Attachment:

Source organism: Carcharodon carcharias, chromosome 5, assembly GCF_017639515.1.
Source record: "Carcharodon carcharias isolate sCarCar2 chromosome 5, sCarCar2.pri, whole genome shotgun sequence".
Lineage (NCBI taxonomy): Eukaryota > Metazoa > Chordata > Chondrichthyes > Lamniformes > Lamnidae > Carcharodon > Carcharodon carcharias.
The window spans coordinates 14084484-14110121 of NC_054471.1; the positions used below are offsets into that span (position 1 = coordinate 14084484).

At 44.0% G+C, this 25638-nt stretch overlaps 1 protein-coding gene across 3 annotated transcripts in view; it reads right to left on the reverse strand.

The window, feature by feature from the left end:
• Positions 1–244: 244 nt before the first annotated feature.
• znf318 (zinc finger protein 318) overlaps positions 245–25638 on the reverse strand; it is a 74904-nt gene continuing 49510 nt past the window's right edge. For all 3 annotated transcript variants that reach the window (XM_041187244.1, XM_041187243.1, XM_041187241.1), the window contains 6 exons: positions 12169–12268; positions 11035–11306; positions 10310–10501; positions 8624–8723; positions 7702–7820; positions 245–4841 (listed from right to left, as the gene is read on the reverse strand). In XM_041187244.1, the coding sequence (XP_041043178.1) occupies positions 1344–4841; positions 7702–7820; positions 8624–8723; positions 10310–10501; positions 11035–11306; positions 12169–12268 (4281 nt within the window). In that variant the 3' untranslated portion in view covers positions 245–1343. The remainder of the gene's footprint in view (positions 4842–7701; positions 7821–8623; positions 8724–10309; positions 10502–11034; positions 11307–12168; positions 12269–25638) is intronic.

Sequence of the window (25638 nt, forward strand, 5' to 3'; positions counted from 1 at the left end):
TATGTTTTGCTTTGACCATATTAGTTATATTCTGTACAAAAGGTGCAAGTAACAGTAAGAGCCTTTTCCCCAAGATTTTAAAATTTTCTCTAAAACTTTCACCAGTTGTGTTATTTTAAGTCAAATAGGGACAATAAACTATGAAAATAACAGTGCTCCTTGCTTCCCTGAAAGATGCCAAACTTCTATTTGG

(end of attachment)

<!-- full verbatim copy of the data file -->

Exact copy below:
Source organism: Carcharodon carcharias, chromosome 5, assembly GCF_017639515.1.
Source record: "Carcharodon carcharias isolate sCarCar2 chromosome 5, sCarCar2.pri, whole genome shotgun sequence".
Lineage (NCBI taxonomy): Eukaryota > Metazoa > Chordata > Chondrichthyes > Lamniformes > Lamnidae > Carcharodon > Carcharodon carcharias.
The window spans coordinates 14084484-14110121 of NC_054471.1; the positions used below are offsets into that span (position 1 = coordinate 14084484).

At 44.0% G+C, this 25638-nt stretch overlaps 1 protein-coding gene across 3 annotated transcripts in view; it reads right to left on the reverse strand.

The window, feature by feature from the left end:
• Positions 1–244: 244 nt before the first annotated feature.
• znf318 (zinc finger protein 318) overlaps positions 245–25638 on the reverse strand; it is a 74904-nt gene continuing 49510 nt past the window's right edge. For all 3 annotated transcript variants that reach the window (XM_041187244.1, XM_041187243.1, XM_041187241.1), the window contains 6 exons: positions 12169–12268; positions 11035–11306; positions 10310–10501; positions 8624–8723; positions 7702–7820; positions 245–4841 (listed from right to left, as the gene is read on the reverse strand). In XM_041187244.1, the coding sequence (XP_041043178.1) occupies positions 1344–4841; positions 7702–7820; positions 8624–8723; positions 10310–10501; positions 11035–11306; positions 12169–12268 (4281 nt within the window). In that variant the 3' untranslated portion in view covers positions 245–1343. The remainder of the gene's footprint in view (positions 4842–7701; positions 7821–8623; positions 8724–10309; positions 10502–11034; positions 11307–12168; positions 12269–25638) is intronic.

Sequence of the window (25638 nt, forward strand, 5' to 3'; positions counted from 1 at the left end):
TATGTTTTGCTTTGACCATATTAGTTATATTCTGTACAAAAGGTGCAAGTAACAGTAAGAGCCTTTTCCCCAAGATTTTAAAATTTTCTCTAAAACTTTCACCAGTTGTGTTATTTTAAGTCAAATAGGGACAATAAACTATGAAAATAACAGTGCTCCTTGCTTCCCTGAAAGATGCCAAACTTCTATTTGG